The Problem With Engineers

A couple of years ago I asked, “Could it be that we have trained too many engineers, when what our nation needs is actually poets?” It seems I may have been on to something. A story in the Associated Press earlier this week describes al Qaeda master mind Khalid Sheikh Mohammad requesting the CIA to allow him to design a vacuum cleaner while in prison. His lawyer describes him as a brilliant engineer:

“If he had access to educational programs in Guantanamo Bay, such as distance learning programs, I am confident that in addition to furthering his Islamic studies, he could obtain a Ph.D. in mechanical engineering, and very likely patent inventions,” Wright said.

Now, a new report by the website Foreign Policy shows that it may not be a coincidence.

In a 2009 paper, Diego Gambetta, an Oxford sociologist, and Steffen Hertog, a political scientist at the London School of Economics, found that “among violent Islamists with a degree, individuals with an engineering education are three to four times more frequent than we would expect given the share of engineers among university students in Islamic countries.” Of a group of 404 members of violent Islamist groups in the Muslim world, Gambetta and Hertog tracked down the course of study for 178 individuals. Of those 178 violent Islamists, 78 (44 percent) were engineers. Broadening the course of study to engineering, medicine, and science, 56.7 percent of their sample had studied these fields.

According to Gambetta and Hertog’s findings, this is a problem unique to violent Islamist groups in the Muslim world. Among nonviolent Islamist groups, for example, engineers are present — but to a far lesser degree than in violent groups. And among violent Islamist groups in the West, education levels tend to be much lower on the whole. Meanwhile, non-Muslim left-wing groups — Germany’s Red Army Faction, Italy’s Red Brigades, and Latin American guerrilla groups — include almost no engineers. Among anarchist groups, engineers are equally absent. Right-wing groups include some engineers, but they are far from overrepresented.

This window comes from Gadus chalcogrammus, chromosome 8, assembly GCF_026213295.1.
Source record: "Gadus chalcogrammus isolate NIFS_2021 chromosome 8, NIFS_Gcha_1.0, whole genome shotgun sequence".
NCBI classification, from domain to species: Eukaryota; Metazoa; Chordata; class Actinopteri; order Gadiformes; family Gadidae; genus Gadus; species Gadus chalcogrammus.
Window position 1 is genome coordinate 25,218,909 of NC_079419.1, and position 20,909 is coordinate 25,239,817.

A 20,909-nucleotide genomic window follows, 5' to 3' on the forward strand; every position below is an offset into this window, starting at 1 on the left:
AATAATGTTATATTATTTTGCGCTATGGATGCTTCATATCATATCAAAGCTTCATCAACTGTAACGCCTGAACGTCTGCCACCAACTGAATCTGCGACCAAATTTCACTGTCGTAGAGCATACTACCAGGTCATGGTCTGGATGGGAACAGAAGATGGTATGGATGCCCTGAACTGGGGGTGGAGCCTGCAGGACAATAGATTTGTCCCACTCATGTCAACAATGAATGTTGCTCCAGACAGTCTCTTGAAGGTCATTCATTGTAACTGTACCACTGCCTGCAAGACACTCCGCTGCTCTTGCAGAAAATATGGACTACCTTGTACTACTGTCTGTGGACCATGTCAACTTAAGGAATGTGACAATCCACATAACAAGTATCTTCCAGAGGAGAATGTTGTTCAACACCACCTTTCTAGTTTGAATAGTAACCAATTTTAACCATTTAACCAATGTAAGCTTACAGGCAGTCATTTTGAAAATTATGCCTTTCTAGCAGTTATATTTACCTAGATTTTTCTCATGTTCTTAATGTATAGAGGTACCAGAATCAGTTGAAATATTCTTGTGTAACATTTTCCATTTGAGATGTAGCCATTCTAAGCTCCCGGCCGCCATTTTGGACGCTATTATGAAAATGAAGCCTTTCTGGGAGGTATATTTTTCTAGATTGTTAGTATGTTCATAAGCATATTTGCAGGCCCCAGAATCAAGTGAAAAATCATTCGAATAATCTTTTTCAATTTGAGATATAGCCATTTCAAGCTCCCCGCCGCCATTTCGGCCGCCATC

To account for this disparity in occupation among Islamic terrorists in the Muslim world, Gambetta and Hertog sketch out a particular engineering “mindset” in which the profession is “more attractive to individuals seeking cognitive ‘closure’ and clear-cut answers as opposed to more open-ended sciences — a disposition which has been empirically linked to conservative political attitudes.” Engineers, the authors find, are far more conservative on the whole than members of other professions. Islamic extremism “rejects Western pluralism and argues for a unified ordered society” — a political worldview that lines up nicely with a profession averse to chaos.

There’s also a societal component. In countries like Egypt, the period after the 1970s was one of massively thwarted expectations, with engineers emerging on the job market only to struggle to find employment. Per the classic explanation of the onset of rebellion — thwarted expectations coupled with relative deprivation — a generation of highly trained students had been made promises (and made subsequent investments in their education) that their societies could not deliver on. Angry, they turned to violence to restore order in society.

It is widely agreed that we need to improve education in our country, but we also need to make sure that our students are learning how to engineer peace and hope.

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